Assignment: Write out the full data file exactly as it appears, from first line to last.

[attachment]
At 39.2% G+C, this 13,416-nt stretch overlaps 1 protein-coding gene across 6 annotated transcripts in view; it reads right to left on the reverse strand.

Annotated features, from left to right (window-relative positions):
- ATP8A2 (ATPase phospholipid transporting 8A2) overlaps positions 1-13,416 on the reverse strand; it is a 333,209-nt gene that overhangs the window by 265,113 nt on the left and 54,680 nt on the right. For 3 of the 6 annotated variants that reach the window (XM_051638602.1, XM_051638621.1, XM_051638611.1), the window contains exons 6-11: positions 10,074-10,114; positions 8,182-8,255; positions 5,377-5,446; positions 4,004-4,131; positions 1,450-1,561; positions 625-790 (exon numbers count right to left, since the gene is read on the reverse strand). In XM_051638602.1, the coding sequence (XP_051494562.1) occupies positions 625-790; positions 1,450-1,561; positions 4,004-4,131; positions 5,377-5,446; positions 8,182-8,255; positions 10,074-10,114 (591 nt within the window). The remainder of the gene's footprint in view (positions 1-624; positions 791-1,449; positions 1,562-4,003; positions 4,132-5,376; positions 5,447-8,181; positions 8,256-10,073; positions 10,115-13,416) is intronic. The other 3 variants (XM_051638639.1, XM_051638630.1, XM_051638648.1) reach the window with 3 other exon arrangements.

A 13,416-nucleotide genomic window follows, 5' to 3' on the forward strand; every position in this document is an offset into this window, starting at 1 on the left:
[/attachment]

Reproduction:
At 39.2% G+C, this 13,416-nt stretch overlaps 1 protein-coding gene across 6 annotated transcripts in view; it reads right to left on the reverse strand.

Annotated features, from left to right (window-relative positions):
- ATP8A2 (ATPase phospholipid transporting 8A2) overlaps positions 1-13,416 on the reverse strand; it is a 333,209-nt gene that overhangs the window by 265,113 nt on the left and 54,680 nt on the right. For 3 of the 6 annotated variants that reach the window (XM_051638602.1, XM_051638621.1, XM_051638611.1), the window contains exons 6-11: positions 10,074-10,114; positions 8,182-8,255; positions 5,377-5,446; positions 4,004-4,131; positions 1,450-1,561; positions 625-790 (exon numbers count right to left, since the gene is read on the reverse strand). In XM_051638602.1, the coding sequence (XP_051494562.1) occupies positions 625-790; positions 1,450-1,561; positions 4,004-4,131; positions 5,377-5,446; positions 8,182-8,255; positions 10,074-10,114 (591 nt within the window). The remainder of the gene's footprint in view (positions 1-624; positions 791-1,449; positions 1,562-4,003; positions 4,132-5,376; positions 5,447-8,181; positions 8,256-10,073; positions 10,115-13,416) is intronic. The other 3 variants (XM_051638639.1, XM_051638630.1, XM_051638648.1) reach the window with 3 other exon arrangements.

A 13,416-nucleotide genomic window follows, 5' to 3' on the forward strand; every position in this document is an offset into this window, starting at 1 on the left: